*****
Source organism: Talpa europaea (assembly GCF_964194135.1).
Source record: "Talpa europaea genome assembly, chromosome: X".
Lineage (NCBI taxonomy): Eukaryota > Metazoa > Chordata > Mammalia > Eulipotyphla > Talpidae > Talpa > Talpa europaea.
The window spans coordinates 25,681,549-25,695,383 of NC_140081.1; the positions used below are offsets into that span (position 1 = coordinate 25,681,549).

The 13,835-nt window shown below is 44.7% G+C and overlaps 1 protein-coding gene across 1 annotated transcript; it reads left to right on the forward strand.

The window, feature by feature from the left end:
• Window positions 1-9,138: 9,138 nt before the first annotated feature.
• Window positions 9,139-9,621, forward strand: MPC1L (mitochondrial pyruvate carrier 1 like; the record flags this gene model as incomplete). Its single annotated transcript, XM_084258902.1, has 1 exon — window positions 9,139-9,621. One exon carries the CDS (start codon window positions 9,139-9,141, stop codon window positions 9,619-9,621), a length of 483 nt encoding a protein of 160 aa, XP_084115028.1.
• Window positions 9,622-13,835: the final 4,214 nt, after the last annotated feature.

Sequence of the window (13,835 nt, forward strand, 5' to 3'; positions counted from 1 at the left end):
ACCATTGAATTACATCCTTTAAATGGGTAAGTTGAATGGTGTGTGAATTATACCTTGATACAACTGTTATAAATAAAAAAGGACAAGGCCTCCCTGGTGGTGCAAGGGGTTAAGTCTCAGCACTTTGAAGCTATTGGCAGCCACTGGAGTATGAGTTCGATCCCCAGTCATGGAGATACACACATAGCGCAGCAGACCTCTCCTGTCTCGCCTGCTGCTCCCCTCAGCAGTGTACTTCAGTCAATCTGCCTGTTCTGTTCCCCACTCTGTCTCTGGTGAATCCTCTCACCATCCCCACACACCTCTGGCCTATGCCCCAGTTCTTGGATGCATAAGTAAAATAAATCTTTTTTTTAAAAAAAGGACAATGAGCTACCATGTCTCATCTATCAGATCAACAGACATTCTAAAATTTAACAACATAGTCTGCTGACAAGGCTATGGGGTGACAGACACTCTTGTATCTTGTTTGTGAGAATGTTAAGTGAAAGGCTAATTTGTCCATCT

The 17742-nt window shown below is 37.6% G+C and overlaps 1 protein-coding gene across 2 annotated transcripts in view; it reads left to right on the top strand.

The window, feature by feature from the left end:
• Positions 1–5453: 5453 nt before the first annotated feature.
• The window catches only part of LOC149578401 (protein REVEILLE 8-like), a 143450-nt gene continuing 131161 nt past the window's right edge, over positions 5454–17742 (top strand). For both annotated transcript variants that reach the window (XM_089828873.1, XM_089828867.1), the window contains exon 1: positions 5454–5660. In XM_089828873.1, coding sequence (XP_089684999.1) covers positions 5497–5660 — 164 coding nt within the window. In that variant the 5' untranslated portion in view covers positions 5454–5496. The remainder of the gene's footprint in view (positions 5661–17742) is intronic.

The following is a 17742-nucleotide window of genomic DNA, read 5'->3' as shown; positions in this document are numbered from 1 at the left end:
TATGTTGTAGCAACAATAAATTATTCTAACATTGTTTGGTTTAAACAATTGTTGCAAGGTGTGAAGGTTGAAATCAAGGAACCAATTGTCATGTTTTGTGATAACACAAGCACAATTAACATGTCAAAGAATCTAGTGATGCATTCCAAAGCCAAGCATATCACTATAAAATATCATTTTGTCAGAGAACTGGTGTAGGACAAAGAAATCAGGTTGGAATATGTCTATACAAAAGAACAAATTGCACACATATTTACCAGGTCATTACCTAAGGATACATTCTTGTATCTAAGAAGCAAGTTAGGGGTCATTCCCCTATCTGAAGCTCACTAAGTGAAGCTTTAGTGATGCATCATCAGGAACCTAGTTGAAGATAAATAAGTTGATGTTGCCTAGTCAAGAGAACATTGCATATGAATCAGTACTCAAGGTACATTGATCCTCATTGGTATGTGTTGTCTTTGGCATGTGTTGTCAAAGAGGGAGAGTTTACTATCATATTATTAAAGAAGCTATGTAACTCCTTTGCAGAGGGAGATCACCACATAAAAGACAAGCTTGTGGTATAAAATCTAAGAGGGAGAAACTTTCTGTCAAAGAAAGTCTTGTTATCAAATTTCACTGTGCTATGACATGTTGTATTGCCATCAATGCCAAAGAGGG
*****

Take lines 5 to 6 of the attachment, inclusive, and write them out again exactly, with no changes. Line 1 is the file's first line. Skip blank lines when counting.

The 13,835-nt window shown below is 44.7% G+C and overlaps 1 protein-coding gene across 1 annotated transcript; it reads left to right on the forward strand.

The window, feature by feature from the left end: